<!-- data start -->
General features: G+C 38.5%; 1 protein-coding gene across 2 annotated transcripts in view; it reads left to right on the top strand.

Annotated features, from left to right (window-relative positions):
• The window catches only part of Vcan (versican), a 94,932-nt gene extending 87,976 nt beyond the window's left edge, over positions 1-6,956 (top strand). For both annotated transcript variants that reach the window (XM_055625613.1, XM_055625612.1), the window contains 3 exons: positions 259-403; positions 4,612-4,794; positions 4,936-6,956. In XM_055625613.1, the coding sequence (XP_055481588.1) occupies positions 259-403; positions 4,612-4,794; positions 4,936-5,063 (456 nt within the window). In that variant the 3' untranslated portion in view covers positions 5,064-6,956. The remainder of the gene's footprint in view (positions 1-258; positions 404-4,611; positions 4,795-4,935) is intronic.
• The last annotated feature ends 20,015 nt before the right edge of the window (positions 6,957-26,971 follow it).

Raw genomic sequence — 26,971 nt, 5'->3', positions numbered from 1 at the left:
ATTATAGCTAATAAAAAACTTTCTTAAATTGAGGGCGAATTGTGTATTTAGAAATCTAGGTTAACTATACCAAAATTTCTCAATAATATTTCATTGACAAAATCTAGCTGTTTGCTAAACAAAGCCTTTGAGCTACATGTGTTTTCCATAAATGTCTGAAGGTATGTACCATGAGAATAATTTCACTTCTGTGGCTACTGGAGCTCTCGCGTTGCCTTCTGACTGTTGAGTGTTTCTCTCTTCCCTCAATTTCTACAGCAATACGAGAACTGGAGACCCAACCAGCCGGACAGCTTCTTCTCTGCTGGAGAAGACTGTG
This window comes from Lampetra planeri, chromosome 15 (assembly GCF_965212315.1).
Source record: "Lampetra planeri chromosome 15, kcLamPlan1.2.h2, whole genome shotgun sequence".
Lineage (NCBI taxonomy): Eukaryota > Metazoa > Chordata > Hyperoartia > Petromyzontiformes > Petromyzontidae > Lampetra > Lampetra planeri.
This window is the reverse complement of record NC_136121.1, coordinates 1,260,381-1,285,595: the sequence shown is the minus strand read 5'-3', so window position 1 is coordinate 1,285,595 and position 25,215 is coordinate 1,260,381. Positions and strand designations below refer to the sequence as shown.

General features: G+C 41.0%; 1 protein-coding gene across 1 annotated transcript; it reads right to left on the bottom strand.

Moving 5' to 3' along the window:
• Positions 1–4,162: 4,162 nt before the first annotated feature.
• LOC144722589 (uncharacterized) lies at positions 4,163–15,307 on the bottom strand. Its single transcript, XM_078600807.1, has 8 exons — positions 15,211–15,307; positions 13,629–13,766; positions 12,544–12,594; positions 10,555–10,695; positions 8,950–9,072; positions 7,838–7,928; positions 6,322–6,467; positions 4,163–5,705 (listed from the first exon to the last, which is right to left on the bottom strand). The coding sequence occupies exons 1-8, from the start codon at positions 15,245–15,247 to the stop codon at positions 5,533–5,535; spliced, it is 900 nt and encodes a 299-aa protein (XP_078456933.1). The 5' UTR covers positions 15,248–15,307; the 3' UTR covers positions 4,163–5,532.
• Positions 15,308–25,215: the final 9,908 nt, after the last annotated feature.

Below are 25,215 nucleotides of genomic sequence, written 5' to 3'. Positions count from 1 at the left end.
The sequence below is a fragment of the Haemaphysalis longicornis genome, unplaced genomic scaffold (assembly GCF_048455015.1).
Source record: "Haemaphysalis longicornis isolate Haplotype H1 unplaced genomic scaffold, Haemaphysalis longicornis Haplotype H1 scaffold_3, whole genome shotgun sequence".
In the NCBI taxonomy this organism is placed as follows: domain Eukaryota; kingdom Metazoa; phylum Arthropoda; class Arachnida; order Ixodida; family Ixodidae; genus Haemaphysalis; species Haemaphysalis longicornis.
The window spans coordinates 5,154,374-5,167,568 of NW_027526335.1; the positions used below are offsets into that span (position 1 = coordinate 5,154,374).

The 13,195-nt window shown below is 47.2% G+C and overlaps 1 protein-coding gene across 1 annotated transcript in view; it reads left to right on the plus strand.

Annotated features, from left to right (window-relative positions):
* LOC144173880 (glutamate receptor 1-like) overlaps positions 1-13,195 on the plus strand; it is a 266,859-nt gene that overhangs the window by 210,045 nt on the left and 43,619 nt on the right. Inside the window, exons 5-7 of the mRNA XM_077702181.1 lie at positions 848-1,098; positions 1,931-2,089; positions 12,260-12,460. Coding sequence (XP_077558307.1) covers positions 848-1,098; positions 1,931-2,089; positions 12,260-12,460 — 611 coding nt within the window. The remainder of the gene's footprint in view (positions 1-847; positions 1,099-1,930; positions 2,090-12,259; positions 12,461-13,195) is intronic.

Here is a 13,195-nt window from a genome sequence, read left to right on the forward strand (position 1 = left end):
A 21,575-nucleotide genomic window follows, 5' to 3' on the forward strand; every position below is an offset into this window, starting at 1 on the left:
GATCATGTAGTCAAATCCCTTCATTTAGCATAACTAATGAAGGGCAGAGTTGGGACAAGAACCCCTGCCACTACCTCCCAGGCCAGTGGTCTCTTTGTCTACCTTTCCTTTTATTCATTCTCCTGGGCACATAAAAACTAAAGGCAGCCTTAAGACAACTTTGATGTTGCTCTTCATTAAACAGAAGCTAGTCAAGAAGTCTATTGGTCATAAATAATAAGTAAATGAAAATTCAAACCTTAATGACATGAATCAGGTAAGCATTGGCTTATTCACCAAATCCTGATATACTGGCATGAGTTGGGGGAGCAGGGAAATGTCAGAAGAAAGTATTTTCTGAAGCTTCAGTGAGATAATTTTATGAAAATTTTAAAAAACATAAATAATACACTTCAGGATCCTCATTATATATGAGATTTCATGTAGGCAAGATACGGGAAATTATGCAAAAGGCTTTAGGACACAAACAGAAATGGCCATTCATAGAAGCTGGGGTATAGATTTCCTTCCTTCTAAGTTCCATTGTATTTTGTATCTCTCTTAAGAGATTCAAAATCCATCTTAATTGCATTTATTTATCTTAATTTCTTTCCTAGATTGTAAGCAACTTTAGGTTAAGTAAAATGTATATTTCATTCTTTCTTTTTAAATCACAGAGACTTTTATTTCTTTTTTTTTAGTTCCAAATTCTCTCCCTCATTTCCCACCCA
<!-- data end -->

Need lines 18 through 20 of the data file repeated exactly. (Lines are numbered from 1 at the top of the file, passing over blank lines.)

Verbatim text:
Source record: "Haemaphysalis longicornis isolate Haplotype H1 unplaced genomic scaffold, Haemaphysalis longicornis Haplotype H1 scaffold_3, whole genome shotgun sequence".
In the NCBI taxonomy this organism is placed as follows: domain Eukaryota; kingdom Metazoa; phylum Arthropoda; class Arachnida; order Ixodida; family Ixodidae; genus Haemaphysalis; species Haemaphysalis longicornis.
The window spans coordinates 5,154,374-5,167,568 of NW_027526335.1; the positions used below are offsets into that span (position 1 = coordinate 5,154,374).